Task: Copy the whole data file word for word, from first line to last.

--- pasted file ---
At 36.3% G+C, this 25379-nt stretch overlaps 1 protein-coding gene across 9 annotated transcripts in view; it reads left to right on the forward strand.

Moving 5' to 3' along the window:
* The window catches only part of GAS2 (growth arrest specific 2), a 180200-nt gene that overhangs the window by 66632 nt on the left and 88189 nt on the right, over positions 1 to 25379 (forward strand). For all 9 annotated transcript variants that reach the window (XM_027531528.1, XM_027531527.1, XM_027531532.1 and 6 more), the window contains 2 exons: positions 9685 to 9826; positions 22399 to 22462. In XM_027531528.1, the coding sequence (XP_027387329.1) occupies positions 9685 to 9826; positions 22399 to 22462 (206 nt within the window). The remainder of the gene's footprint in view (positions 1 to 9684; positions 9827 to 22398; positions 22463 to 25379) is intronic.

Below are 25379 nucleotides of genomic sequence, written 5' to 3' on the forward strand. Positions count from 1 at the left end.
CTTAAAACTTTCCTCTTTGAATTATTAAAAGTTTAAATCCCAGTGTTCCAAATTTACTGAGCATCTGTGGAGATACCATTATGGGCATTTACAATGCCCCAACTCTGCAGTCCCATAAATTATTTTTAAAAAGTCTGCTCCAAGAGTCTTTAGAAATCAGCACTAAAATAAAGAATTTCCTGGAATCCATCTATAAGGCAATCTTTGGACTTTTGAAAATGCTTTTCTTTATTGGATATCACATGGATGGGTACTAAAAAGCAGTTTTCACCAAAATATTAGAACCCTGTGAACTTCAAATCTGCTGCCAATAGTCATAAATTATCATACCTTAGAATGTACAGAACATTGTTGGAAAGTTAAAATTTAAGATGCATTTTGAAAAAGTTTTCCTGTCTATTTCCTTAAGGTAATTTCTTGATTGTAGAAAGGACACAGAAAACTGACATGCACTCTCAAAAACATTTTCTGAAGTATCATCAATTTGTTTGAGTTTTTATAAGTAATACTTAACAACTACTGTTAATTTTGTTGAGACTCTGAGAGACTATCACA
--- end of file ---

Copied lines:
At 36.3% G+C, this 25379-nt stretch overlaps 1 protein-coding gene across 9 annotated transcripts in view; it reads left to right on the forward strand.

Moving 5' to 3' along the window:
* The window catches only part of GAS2 (growth arrest specific 2), a 180200-nt gene that overhangs the window by 66632 nt on the left and 88189 nt on the right, over positions 1 to 25379 (forward strand). For all 9 annotated transcript variants that reach the window (XM_027531528.1, XM_027531527.1, XM_027531532.1 and 6 more), the window contains 2 exons: positions 9685 to 9826; positions 22399 to 22462. In XM_027531528.1, the coding sequence (XP_027387329.1) occupies positions 9685 to 9826; positions 22399 to 22462 (206 nt within the window). The remainder of the gene's footprint in view (positions 1 to 9684; positions 9827 to 22398; positions 22463 to 25379) is intronic.

Below are 25379 nucleotides of genomic sequence, written 5' to 3' on the forward strand. Positions count from 1 at the left end.
CTTAAAACTTTCCTCTTTGAATTATTAAAAGTTTAAATCCCAGTGTTCCAAATTTACTGAGCATCTGTGGAGATACCATTATGGGCATTTACAATGCCCCAACTCTGCAGTCCCATAAATTATTTTTAAAAAGTCTGCTCCAAGAGTCTTTAGAAATCAGCACTAAAATAAAGAATTTCCTGGAATCCATCTATAAGGCAATCTTTGGACTTTTGAAAATGCTTTTCTTTATTGGATATCACATGGATGGGTACTAAAAAGCAGTTTTCACCAAAATATTAGAACCCTGTGAACTTCAAATCTGCTGCCAATAGTCATAAATTATCATACCTTAGAATGTACAGAACATTGTTGGAAAGTTAAAATTTAAGATGCATTTTGAAAAAGTTTTCCTGTCTATTTCCTTAAGGTAATTTCTTGATTGTAGAAAGGACACAGAAAACTGACATGCACTCTCAAAAACATTTTCTGAAGTATCATCAATTTGTTTGAGTTTTTATAAGTAATACTTAACAACTACTGTTAATTTTGTTGAGACTCTGAGAGACTATCACA